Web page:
This is exemplified when Joly absurdly portrays gangs of furry animals engaging in nefarious and illicit activities, where ultimately, the joke is at no one’s expense. Equally bizarre is the not-very-covert covert operative who attempts to swap briefcases with members of the British populace, offering a secret code phrase to announce his arrival, such as, “I hear the weather in Leningrad is good this time of year,” in a half-attempted Russian accent, before realising he has the wrong person and rushing off.
The tragedy of modern life is explored in characters such as the caricature artist in Trafalgar Square, who is ‘tortured’ by his art and cannot paint his subjects. Joly also employs Chris Morris-style interviews with celebrities, including Peter Stringfellow, Alice Cooper and Irvine Welsh, only to then act with a disregard for professionalism by reacting to things taking place around the interview location with unnecessary amounts of anger or upset, often getting into fights or storming off in tears.
Yet, there are moments of striking beauty and kindness within Trigger Happy too. When Joly enters a shop under the guise of a mentally unwell and disturbed man, the cashier receives a call telling her someone has escaped from a nearby psychiatric hospital. She then patiently entertains the man until someone can collect him in a display of utterly heart-warming gentleness.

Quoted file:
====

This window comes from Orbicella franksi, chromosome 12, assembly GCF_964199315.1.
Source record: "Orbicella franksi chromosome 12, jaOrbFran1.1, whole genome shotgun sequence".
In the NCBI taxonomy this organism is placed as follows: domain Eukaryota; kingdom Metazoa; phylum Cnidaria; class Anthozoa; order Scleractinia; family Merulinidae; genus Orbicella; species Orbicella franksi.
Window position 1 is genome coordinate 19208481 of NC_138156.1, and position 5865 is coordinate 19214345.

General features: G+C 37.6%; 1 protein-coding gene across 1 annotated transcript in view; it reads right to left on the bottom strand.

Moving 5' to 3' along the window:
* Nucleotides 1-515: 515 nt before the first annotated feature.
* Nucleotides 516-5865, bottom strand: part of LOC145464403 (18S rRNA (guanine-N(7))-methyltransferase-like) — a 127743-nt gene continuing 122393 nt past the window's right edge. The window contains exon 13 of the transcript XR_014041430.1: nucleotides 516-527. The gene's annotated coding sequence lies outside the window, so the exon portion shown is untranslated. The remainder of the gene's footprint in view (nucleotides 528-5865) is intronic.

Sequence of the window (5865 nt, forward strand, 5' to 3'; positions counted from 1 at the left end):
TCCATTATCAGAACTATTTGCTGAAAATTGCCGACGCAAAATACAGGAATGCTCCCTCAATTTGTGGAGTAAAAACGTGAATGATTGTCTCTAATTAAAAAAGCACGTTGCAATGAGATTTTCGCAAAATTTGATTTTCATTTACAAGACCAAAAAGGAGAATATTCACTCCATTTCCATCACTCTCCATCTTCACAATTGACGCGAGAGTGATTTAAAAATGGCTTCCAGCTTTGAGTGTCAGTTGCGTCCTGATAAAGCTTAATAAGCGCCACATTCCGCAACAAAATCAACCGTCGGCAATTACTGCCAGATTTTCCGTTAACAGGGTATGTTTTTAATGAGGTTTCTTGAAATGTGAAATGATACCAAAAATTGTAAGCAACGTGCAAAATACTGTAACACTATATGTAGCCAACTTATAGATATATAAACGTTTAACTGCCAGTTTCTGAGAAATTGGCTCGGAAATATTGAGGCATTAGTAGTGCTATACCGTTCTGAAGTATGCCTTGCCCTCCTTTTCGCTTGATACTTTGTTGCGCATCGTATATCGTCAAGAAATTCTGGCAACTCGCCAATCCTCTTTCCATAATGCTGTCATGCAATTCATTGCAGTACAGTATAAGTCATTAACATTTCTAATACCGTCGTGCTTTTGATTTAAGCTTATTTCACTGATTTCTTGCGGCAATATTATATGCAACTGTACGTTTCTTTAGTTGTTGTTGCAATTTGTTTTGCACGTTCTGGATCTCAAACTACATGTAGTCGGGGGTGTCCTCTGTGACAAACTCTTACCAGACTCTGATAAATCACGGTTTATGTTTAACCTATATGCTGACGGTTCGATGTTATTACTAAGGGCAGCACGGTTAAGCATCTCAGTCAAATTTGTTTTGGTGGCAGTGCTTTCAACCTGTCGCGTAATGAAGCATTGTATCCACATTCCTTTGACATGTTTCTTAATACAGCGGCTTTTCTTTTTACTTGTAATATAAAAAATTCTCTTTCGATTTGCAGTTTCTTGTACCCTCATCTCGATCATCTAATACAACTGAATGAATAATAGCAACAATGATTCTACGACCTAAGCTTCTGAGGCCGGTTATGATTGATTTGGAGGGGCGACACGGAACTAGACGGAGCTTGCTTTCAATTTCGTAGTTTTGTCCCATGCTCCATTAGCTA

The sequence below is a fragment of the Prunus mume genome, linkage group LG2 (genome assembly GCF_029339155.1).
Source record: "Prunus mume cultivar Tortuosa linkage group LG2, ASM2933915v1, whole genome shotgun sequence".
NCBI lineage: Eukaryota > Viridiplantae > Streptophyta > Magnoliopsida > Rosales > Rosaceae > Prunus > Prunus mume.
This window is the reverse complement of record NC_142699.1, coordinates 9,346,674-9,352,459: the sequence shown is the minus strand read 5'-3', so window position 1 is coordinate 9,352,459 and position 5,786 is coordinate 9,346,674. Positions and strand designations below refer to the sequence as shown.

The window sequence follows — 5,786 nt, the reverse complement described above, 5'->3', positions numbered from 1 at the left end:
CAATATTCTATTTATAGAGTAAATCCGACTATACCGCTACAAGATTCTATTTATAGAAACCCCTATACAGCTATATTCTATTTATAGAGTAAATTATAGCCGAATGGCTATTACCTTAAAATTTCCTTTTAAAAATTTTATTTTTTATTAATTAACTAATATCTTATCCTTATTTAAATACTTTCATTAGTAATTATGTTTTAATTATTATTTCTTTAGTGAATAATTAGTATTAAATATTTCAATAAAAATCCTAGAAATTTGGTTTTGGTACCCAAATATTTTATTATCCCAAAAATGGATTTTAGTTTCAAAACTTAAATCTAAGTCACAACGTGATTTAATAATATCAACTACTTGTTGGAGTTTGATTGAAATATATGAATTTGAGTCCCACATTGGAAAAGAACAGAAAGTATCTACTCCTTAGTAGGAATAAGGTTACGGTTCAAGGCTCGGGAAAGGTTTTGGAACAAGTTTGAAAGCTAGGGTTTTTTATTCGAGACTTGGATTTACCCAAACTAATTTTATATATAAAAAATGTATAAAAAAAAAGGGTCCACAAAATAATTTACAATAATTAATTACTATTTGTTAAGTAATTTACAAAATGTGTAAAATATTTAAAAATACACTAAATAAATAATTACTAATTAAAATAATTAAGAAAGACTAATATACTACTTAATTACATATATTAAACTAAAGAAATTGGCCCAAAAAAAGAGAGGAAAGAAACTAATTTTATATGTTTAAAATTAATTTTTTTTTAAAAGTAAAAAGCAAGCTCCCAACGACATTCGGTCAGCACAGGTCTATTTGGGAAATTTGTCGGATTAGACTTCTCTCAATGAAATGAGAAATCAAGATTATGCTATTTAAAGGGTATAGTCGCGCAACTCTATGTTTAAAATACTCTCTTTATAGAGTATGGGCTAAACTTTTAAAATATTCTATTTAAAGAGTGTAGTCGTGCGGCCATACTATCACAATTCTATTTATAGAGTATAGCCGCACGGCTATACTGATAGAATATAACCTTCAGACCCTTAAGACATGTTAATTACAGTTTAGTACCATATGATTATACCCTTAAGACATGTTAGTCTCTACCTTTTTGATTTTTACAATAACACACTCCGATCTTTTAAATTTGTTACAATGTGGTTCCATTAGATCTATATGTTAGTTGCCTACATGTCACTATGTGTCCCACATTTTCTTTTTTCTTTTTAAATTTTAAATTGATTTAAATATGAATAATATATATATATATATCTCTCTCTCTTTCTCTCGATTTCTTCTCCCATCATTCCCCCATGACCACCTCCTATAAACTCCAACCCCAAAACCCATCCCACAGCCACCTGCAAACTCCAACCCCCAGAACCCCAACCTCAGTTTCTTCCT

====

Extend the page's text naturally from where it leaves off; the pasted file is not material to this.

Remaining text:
Music also plays a vital role in the show. Tracks curated by Joly himself play through most of each episode, and the selections are crucial in exacerbating the lamentable vicissitudes and absurdity that unfolds in each scene. For instance, the Russian secret agent performs to an overdubbed spooky sounding track by Faithless entitled, ‘Drifting Away’, whilst characters who hurriedly flee the situations they find themselves in often do so to good-natured, fun-sounding tracks such as ‘All You Good Good People’ by Embrace. The exclusion of a laugh track on the show, replaced by Joly’s often sombre musical choices, helped to elevate the tragic and incongruous moments of life within the world of Trigger Happy.
There are so many wonderful ‘practical jokes’ in Trigger Happy that I wish I could mention them all. Some personal favourites include the ridiculously high-cultured Slipknot fan, the Swiss tourist practicing his English using beyond-use phrases, and the man listening to anger management tapes on headphones so ridiculously loud that those around him can hear everything that he can. “Silent people are not the enemy,” the tape reads. “This [library] is no place for mindless aggression. Getting too much? Then leave now. Leave the building now.”
Prank shows have often been dismissed outright as they are often perceived as crass and, ultimately, just a bit of daft fun, often with good reason. Yet, in Trigger Happy TV, Dom Joly ingeniously showed that the many facets of human life could be examined and celebrated using the format. If you have not yet managed to experience the joys and tragedies of Trigger Happy, then I implore that you do so at your next convenient opportunity.
Check out a compilation of the best moments of the show’s first series below.